2017-12: Underemployment and its impact on job satisfaction: An Australian study on part-time employment (Working paper)

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Kifle, T.
Kler, Parvinder
Shankar, S.
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Rohde, Nicholas
Naranpanawa, Athula
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2017
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30 pages
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Abstract

Utilising 2001-14 Household, Income and Labour Dynamics in Australia panel data, this study investigates the phenomenon of underemployment among part-time employees, and its impact on job satisfaction. Whilst the Macroeconomic effects are readily understood in terms of labour under-utilisation, underemployment has potential deleterious effects at the personal level on workplace productivity, should the underemployed suffer from lower levels of job satisfaction relative to the non-underemployed. Part-time underemployment is gender sensitive, affecting males proportionally more than females, though more females are actually underemployed given their significant presence in part-time employment. As expected, the underemployed exhibit lower levels of job satisfaction, and do so across all six domains of workplace satisfaction. Job satisfaction outcomes among the underemployed are gender sensitive, with females reporting higher levels of satisfaction across all domains. Results posit that part-time underemployment is a significant but well-hidden issue within the Australian labour market, and the consequence of this on job satisfaction and potentially productivity is pronounced, both between the underemployed and non-underemployed, and also by gender.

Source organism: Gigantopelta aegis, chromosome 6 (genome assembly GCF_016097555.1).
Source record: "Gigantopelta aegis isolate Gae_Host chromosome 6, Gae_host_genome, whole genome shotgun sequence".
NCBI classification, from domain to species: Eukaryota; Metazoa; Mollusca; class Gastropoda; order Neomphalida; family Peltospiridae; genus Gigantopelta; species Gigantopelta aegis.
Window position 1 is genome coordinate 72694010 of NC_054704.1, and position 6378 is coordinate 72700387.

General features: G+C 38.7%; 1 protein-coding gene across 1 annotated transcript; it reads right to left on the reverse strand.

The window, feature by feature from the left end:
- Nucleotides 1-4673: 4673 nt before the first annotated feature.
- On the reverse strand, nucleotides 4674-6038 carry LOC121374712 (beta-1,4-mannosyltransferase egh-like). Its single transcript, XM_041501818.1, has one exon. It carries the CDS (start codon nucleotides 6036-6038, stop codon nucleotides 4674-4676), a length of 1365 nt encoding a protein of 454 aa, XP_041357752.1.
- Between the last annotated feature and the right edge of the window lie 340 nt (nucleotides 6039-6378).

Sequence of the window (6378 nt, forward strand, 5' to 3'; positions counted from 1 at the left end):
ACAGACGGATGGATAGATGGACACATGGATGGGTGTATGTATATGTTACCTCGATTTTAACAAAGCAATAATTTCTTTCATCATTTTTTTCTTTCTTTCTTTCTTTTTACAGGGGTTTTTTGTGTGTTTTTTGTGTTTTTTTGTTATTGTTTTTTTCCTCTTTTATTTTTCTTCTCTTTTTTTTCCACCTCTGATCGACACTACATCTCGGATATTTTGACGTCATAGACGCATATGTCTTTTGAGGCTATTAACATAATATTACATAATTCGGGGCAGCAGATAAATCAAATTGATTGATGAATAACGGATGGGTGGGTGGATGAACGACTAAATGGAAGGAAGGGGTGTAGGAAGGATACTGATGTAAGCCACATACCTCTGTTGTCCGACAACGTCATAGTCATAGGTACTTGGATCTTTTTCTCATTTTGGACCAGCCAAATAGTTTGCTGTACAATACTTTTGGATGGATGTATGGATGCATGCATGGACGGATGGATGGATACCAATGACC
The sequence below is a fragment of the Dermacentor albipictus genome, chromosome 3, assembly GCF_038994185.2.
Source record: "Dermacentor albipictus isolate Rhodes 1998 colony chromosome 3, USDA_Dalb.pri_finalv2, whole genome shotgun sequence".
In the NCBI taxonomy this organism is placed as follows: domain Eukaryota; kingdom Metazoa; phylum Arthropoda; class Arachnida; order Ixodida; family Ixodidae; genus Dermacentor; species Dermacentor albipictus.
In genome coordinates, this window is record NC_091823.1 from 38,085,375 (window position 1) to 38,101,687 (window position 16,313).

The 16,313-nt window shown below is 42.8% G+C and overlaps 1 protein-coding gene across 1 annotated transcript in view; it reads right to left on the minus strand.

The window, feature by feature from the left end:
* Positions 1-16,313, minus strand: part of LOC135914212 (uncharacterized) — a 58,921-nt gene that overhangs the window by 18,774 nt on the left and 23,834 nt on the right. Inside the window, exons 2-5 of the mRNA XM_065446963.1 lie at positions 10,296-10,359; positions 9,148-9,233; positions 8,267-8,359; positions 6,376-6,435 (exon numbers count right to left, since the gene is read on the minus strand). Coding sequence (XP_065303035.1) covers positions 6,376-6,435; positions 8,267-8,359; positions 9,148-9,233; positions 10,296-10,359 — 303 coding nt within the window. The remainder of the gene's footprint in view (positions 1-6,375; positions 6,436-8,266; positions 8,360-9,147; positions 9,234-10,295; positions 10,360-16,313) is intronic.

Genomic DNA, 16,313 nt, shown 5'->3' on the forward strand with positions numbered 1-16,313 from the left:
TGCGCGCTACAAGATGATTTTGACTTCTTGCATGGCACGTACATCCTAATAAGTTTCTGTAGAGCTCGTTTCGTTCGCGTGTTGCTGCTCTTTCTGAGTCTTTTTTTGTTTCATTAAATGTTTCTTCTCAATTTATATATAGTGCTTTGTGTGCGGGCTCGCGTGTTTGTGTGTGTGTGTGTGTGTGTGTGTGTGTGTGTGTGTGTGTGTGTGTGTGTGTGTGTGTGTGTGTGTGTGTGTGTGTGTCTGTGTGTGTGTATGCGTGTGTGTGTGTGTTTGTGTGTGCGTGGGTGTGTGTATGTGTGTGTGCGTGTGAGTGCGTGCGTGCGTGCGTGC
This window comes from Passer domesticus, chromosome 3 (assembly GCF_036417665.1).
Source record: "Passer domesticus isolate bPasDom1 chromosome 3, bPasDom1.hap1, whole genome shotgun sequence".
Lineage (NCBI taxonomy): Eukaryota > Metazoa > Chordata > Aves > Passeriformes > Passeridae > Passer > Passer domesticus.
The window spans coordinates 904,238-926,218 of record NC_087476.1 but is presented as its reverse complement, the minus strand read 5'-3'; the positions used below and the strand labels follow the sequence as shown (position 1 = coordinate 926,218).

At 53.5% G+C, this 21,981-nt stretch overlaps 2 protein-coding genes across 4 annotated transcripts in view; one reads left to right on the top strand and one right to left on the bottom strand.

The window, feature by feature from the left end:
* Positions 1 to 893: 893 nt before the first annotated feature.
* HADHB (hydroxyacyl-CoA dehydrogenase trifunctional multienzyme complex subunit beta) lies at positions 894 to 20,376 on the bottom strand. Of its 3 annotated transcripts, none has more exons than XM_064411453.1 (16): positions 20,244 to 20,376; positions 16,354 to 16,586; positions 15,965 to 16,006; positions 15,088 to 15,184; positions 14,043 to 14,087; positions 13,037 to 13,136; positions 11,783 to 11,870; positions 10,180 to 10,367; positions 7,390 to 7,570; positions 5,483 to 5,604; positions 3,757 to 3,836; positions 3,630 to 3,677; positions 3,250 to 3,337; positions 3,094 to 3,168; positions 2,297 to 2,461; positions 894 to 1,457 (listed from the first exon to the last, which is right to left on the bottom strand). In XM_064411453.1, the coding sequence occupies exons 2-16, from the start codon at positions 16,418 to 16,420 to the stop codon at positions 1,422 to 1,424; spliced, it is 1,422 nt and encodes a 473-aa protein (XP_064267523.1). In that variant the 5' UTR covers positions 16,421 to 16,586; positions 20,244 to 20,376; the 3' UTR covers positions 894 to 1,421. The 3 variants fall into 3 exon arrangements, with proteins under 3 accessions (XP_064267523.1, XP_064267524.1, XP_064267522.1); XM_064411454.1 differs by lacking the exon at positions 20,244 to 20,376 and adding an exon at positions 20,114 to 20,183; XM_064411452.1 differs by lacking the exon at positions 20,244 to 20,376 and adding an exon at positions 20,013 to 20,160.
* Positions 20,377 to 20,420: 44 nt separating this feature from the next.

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Copyright © 2010 by author(s). No part of this paper may be reproduced in any form, or stored in a retrieval system, without prior permission of the author(s).
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Economics and Business Statistics
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J01 - Labor Economics: General
Underemployment
Job Satisfaction
Panel Data
Gender Differences
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